Rezaul Karim Karim itibaren Texas
Young Alex Kincaid wants Lew Archer to find his wife Dolly, who left in the middle of their honeymoon weekend. It seems a gray-bearded man visited her in their hotel room, and soon after she disappeared. It doesn't take Lew long to find Dolly, but by the time he does she is tangled up in two murders and mired even more deeply in the past. This is one of Ross Macdonald's best dectective novels—perhaps the finest of all. The plot is extraordinarily complex, but never convoluted. The book is filled with lies and false identities, and, when the full truth is known and the last mask is off—a few pages before the book's end—the result is surprising and yet satisfying too. The imagery of The Chill is particularly fine. There is the usual Macdonald imagery: the dynamic past, the fragile present, the blighted future, and a superabundance of masks. But to these, The Chill adds some particularly poignant images of flight, as characters strive to soar and instead smash themselves, like birds against a plate glass window. This is a fine novel and a near-perfect piece of detective fiction. A must-read for all fans of the genre.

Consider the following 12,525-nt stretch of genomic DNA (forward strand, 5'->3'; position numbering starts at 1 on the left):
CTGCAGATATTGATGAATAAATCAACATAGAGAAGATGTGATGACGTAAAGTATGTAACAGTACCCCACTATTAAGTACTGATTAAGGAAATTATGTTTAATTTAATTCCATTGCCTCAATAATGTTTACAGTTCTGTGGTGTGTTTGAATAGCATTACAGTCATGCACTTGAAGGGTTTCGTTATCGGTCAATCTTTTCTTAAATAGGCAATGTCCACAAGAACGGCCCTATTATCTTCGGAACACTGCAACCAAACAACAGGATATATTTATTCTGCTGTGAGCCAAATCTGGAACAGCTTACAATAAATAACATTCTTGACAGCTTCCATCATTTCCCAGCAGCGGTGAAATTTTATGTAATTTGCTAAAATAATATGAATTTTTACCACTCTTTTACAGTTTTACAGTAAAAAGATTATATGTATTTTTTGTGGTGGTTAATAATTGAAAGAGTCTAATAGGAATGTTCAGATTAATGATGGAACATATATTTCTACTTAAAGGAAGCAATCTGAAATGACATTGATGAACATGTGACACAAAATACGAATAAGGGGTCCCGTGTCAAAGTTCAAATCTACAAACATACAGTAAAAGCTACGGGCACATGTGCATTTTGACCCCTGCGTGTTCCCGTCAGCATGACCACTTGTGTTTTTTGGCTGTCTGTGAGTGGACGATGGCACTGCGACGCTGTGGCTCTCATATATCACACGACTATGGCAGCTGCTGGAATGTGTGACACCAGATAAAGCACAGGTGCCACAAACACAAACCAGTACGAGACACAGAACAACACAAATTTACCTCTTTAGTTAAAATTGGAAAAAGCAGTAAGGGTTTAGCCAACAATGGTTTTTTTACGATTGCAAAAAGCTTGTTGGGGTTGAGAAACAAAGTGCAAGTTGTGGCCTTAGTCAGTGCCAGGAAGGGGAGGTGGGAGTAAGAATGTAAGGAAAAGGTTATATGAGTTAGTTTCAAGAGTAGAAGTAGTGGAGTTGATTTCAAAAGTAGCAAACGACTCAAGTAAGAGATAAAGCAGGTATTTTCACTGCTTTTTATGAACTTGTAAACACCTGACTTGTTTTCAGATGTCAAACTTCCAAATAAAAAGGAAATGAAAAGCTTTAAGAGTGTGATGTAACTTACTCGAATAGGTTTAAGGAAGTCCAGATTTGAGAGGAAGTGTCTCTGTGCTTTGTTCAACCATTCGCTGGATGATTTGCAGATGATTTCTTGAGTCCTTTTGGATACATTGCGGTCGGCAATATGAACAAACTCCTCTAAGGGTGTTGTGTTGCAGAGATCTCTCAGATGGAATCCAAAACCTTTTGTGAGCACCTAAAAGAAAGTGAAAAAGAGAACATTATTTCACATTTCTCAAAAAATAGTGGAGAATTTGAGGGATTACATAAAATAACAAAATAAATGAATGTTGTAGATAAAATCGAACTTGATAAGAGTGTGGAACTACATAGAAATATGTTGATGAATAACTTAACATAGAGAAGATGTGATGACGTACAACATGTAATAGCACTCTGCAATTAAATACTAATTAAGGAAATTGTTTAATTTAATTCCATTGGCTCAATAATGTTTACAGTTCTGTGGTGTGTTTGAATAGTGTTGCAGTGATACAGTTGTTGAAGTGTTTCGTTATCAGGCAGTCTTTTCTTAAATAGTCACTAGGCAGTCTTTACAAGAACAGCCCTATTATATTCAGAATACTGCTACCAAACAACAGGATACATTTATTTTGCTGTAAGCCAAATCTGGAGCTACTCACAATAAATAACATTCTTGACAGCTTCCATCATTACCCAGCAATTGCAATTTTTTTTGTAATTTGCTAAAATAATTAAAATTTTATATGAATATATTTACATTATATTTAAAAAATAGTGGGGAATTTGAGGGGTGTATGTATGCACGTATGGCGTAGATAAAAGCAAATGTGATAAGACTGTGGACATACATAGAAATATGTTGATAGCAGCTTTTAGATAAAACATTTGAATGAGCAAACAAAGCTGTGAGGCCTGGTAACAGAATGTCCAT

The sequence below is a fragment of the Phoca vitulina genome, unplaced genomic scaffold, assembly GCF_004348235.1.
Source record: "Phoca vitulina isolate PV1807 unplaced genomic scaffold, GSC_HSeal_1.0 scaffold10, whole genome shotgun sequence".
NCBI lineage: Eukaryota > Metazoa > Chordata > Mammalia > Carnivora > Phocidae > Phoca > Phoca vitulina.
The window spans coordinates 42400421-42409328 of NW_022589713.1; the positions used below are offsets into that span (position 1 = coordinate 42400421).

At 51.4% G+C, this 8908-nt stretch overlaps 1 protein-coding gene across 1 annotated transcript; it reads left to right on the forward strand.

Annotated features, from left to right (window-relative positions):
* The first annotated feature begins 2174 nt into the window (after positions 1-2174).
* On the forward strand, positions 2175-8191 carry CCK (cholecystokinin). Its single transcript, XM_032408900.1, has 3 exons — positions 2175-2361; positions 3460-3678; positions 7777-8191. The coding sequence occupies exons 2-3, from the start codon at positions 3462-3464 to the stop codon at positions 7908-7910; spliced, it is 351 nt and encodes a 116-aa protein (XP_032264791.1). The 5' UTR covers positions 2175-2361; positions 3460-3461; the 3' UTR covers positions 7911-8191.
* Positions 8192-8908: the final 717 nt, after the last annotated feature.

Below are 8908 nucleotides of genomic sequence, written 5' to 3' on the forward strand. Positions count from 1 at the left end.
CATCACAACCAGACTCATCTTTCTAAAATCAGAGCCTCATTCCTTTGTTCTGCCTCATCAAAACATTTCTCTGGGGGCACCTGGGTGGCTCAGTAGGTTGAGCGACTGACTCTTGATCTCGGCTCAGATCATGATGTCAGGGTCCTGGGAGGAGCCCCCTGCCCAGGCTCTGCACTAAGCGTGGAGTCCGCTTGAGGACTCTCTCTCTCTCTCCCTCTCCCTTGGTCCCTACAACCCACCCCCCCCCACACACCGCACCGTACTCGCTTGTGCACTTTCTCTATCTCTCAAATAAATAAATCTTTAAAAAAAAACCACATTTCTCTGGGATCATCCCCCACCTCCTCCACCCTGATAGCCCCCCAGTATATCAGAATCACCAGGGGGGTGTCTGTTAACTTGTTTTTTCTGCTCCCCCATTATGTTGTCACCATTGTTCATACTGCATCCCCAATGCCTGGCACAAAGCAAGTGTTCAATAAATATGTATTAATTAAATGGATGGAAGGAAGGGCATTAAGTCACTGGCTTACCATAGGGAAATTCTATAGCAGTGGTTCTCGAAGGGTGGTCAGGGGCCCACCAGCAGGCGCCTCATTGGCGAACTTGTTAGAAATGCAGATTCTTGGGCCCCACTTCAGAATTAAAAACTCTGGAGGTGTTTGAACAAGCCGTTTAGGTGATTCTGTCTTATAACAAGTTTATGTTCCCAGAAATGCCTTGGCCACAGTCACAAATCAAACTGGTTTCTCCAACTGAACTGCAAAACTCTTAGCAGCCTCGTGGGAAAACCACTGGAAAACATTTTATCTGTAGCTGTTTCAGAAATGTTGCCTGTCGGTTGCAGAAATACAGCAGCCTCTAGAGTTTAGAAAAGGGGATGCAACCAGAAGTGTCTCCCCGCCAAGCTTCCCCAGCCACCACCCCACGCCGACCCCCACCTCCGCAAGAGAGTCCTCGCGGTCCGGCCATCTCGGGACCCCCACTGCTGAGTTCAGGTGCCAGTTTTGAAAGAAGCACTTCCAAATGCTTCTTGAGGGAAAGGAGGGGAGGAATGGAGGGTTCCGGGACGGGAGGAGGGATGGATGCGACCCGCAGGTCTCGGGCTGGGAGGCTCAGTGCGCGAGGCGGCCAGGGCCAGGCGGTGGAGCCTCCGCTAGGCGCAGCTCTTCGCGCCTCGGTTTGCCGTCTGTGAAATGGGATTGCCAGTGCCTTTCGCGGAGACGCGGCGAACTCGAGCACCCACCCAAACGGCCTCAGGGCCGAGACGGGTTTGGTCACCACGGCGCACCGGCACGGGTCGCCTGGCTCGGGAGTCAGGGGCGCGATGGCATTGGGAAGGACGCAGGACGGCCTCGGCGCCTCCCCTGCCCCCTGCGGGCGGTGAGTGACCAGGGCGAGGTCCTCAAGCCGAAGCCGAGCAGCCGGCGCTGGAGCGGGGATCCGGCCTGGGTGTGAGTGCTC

This book took a turn that I was not expecting. Just when I was wondering where the book was going and what the purpose is it revealed itself. I enjoyed reading about Truly and the difficulties she had with life and how sometimes even the people who look like they have everything really don't. The writing is flowery, I found I started to skip some of the analogies. Throughout the whole book Truly compares herself with her sister which was great at the beginning but towards the end I started to say, 'ok, we get it, you're fat and she isn't' after 300 pages I know this point. The author could have left some of those analogies out.